Church As Warming Center

If a brother or sister is naked and lacks daily food, and one of you says to them, ‘Go in peace; keep warm and eat your fill’, and yet you do not supply their bodily needs, what is the good of that?  (James 2:15-16)

Calderon mural ProvidenceThey’re calling Chicago Chiberia and Antarcditka as I write this, with record-breaking temperatures out here:  15 below zero, not counting wind chill yesterday.

What makes me happy and cozy (snow outside, warmth inside) means stress and humiliation for others (no heat + burst water pipes + power outages = moving everyone to a warming center) not to mention what it means for people are not paid on “snow days” when their offices and businesses are closed.

I’m struck by the fact that 100% of the PADS sites*  in my South Suburban Chicago area are church buildings.  This means that Every Night of the Week, houses of worship are open to welcome homeless men, women, and children for meals and a safe, warm place to sleep.  Some of these church buildings have laundry rooms and showers.

This, my friends, is why churches have buildings.  They are tools for ministry.

While many castigate the efficacy of Institutional Church and/or Mainline Denominations, the congregations that offer their space in our area include two Evangelical Lutheran congregations, three Community Churches, two Presbyterian Church (USA) congregations, a Mennonite congregation, an Episcopal congregation, five Roman Catholic congregations, and a United Methodist congregation.   Those who stay overnight are considered and treated as favored guests.

Imagine a world in which everyone who – not only steps foot in a church space but encounters a follower of Jesus (thus creating Church Space)  – experiences “warming.”  Physical bodies are warmed  – but also spirits are warmed, cold hearts experience a little heat, compassion is ignited, a fire is lit under the indifferent.

Imagine the church being a warming center beyond setting up coffee pots and cots.  Sweet.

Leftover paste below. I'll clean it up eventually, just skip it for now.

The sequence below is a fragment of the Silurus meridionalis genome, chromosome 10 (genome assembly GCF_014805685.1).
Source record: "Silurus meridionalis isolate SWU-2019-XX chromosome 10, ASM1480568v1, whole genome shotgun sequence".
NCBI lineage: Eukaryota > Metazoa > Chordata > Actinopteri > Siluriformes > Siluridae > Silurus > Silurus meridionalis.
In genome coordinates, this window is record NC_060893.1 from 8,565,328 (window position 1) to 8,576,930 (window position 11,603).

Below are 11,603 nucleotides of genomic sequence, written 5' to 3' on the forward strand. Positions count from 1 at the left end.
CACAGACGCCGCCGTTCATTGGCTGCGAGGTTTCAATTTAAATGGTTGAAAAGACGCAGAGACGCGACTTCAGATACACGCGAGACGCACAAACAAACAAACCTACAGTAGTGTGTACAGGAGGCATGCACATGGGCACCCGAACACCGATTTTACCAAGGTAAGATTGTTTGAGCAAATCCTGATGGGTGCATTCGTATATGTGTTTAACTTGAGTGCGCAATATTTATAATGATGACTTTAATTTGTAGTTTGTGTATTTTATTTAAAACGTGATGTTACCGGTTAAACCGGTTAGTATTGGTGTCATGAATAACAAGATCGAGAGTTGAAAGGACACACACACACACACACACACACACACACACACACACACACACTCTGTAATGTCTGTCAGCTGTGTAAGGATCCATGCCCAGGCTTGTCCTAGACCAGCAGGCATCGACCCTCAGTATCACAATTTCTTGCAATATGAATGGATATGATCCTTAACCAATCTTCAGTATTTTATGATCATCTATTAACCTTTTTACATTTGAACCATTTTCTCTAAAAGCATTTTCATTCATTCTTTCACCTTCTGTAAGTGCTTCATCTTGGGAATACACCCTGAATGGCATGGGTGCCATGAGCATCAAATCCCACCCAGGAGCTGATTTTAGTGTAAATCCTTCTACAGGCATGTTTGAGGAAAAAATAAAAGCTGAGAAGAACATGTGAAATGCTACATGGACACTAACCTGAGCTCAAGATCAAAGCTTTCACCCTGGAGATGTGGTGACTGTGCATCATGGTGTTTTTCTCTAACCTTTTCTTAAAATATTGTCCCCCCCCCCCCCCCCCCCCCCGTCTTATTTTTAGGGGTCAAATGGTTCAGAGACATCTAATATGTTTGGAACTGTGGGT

*PADS = Public Action to Deliver is a shelter program

Image source here.  Interesting story.

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6 responses to “Church As Warming Center

  1. One more! This is REALLY REALLY not meant tongue in cheek AT ALL…but as evidence that HCUMC’s situation is very common to churches right now…and I think the questions Jan poses at the end may stimulate thoughts before your Church Council meeting tonight. FYI, in Presby world, Jan’s position is to be the minister to the churches in the Presbytery of Chicago (Associate Executive Presbyter for Ministry) so moderating challenges is a huge part of what she does. The building is a great resource if it gets used…as are other church communities in the area if we are in relationship…

    Happy Tuesday! polly

  2. Reblogged this on katyandtheword and commented:
    USE God’s House :)

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  4. Pingback: 7 @ 9: Aristotle was not Belgian

  5. We were also a daytime warming center this week (in addition to our usual wednesday night hosting of PADS). It was great to spend time chatting with people who spent the day with us. We ate lunch together, talked about what they find inspirational, and also just worked in the same room on different things. One day, two of our guests brought everything they owned in from the car and used the tables to sort things. They said “it’s been a long time since we could just lay everything out and see what needs washing, what needs fixing, what needs tossing. Thanks for having tables.”

    So glad our tables could be their tools.

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